Emily AKA Dim Sum and Her Advice for International Thru-Hikers Following in Her Footsteps
Hi y’all, Oats here! This week, our spotlight is shining on Trek Blogger Emily who flew to the PCT from London and has been making stellar updates, sharing photos, tales from the trail, and details on all things new and unexpected in sunny Southern CA ever since.
This interview has been edited for length and clarity. The full recorded interview can be viewed here.
You’ve mentioned in past articles that this is a 9-year dream in the making, to thru-hike the Pacific Crest Trail before you turned 40: What was it that first drew you to the idea of thru-hiking the PCT and setting this goal for yourself?
To be honest it was the film “Wild” adapted from Cheryl Strayed’s novel. Not so much the trauma story, but more the cinematography of the film really captured my imagination. I love America and believe that hiking is the best way to see the countryside. The exploration and adventure was also appealing.
It’s hiking 2,650 miles, it’s not small, but I knew one day I was going to do it.
During lockdown I spent more time outside and started planning my trip. I spent time figuring out where I wanted to stay, what I wanted to see, and tried to imagine what it could be like. So now here I am, 9 years later.
It’s a bit surreal to be 750 miles in. I hike a lot in Europe so that side of things was a gradual journey with assembling my gear and everything, but the hardest part is adjusting to American life. The grocery shopping and certain words, navigating mass transport are things I didn’t think I’d have trouble with but they’ve definitely presented challenges these first couple weeks. Coming from overseas it’s not just getting your gear sorted and being able to do big miles - it’s everything else on top of it.
What was your hiking experience before you embarked on this adventure? Did you do any shakedown hikes to prepare?
Well I’m from the UK so Scotland is probably the wildest place you can get to in Great Britain. I really enjoyed learning how to read a map off trail and going up mountains - anything above 800 meters is called a munro in Scotland - and it’s great practice going up and down with my backpack. It helped me get used to weather conditions, too.
I’d set little goals for myself like “I’m going to practice in the rain today” or “I’m going to see what it feels like to do 20 miles” just to see how it all felt. Scotland was great for all that off trail exploration.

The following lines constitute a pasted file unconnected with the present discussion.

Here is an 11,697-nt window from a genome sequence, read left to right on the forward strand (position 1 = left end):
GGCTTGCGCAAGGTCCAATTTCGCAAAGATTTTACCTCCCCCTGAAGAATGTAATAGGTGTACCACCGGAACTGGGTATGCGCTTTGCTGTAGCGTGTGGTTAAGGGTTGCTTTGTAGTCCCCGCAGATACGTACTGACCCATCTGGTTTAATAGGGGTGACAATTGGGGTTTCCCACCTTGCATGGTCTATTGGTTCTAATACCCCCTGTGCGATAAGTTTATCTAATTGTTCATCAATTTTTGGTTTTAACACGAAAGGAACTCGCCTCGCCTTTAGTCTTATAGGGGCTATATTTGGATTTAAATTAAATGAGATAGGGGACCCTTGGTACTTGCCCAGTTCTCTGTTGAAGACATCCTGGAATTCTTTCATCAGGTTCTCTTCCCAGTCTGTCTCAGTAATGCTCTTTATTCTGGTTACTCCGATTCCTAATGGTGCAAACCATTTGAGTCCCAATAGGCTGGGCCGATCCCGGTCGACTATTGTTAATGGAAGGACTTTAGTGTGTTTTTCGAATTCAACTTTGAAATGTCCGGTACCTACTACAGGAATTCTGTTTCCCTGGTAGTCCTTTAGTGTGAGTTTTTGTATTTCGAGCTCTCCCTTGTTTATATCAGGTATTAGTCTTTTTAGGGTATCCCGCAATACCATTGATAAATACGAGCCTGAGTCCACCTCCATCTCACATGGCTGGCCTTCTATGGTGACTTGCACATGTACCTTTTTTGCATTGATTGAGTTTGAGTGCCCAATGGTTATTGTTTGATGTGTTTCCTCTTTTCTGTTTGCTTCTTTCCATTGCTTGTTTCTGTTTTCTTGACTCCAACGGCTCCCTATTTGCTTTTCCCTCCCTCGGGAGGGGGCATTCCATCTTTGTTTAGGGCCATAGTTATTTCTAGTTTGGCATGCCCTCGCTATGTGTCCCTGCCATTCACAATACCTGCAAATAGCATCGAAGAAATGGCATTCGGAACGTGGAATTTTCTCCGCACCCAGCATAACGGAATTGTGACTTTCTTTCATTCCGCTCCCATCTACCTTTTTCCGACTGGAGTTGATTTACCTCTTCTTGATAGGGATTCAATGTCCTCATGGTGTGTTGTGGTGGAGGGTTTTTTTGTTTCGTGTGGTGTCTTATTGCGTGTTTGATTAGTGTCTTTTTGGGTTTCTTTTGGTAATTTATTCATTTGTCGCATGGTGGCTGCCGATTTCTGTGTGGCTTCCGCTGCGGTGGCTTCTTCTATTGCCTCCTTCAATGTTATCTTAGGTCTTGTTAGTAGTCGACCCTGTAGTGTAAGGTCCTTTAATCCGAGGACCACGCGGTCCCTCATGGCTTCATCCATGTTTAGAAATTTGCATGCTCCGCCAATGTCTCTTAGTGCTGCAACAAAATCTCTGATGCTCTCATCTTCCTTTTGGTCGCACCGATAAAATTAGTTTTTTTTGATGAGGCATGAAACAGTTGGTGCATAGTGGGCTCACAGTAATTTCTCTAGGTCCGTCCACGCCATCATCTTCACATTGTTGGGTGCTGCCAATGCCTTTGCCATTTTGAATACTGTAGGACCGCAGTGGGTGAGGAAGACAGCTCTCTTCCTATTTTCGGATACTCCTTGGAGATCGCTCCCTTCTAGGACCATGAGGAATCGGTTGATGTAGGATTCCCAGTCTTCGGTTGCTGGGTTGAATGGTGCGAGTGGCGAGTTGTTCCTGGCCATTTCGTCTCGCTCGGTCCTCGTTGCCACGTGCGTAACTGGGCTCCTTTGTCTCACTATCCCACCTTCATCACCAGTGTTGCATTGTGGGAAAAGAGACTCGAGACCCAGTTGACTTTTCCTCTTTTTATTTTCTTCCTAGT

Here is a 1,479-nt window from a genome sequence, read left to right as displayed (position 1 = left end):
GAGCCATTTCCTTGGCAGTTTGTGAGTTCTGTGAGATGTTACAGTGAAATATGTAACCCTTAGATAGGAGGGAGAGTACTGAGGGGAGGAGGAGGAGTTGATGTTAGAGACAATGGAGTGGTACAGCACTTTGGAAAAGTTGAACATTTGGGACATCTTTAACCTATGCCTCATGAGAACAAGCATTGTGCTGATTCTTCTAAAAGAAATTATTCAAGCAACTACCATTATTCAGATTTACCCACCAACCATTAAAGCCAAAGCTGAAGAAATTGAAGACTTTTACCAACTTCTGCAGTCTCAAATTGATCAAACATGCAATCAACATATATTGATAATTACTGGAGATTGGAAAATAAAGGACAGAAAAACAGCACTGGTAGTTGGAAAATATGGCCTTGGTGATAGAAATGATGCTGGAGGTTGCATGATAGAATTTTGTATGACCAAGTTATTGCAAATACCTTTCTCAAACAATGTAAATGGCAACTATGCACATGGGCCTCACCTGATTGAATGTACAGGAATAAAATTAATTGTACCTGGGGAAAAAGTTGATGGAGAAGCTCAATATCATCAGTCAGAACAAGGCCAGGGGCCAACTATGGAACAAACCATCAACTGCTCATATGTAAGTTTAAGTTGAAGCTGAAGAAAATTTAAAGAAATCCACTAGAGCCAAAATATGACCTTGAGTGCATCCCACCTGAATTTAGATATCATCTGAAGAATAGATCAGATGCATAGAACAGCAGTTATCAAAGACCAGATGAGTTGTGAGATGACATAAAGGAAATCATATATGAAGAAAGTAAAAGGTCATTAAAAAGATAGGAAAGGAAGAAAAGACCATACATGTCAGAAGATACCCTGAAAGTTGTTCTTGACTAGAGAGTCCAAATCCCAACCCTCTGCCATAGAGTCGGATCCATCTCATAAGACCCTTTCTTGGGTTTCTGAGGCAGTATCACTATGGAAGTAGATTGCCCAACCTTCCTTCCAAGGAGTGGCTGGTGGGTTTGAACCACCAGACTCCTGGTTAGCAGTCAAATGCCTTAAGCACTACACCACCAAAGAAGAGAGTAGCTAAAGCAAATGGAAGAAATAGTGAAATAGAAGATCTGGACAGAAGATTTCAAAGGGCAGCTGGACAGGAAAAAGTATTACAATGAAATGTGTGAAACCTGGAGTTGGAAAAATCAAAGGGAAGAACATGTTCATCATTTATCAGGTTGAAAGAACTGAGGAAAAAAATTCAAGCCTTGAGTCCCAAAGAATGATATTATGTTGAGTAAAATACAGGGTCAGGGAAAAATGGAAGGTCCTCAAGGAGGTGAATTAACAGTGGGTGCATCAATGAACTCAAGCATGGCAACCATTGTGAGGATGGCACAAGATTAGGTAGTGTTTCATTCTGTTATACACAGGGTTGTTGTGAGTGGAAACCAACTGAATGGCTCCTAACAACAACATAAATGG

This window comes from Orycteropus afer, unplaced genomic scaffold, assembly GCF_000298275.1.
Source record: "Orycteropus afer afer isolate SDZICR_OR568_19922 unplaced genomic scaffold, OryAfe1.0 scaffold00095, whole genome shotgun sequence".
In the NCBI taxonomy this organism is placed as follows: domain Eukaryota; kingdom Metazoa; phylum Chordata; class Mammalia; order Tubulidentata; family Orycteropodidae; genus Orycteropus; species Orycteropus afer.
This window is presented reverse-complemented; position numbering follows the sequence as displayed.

I made so many mistakes and had to just keep going back to learn new things. I’ve also done a few long distance trails in the UK, though they’re nothing like the PCT. From Scotland down to the south in England I think it’s only 600 miles in total, the UK is tiny compared to what I’m climbing here. I did a 100 mile trek on South Downs Way with the elevation changing every day, but it was hills not mountains. I haven’t been able to have any experience of desert conditions though, so the last 700 miles have been a hard adjustment.
You mention in your Trek Author bio, “When I'm not thinking about hiking I'm thinking about Dim Sum which has been the focus of my career, so I'm taking a break from Dim Sum while I thru-hike.” It seems like you haven’t really kept distance with your long lost love. Can you tell us a little more about your love of Dim Sum and how you got your trail name?
I studied food science at university and ended up with a company that produces dim sum. Since I’ve been out here I’m constantly looking at the labels and ingredients of food and love trying to understand what everyone’s eating. That usually ends up in conversation talking about my job and how much I love food and dim sum specifically, so it came up as my trail name. I haven’t found any on trail yet, but I’m still looking!
How do you think your experience as an international thru-hiker coming from London is different from other hikers on the trail?
I think the journey of getting here has been a lot longer perhaps than people that live in the US now. I’ve been planning this trip for two years.
Getting the appointment for your 6-month visa, booking the flights, getting insurance, we have to be a lot more strategic with planning everything in advance and alongside that you’re really preparing yourself to commit to actually doing it.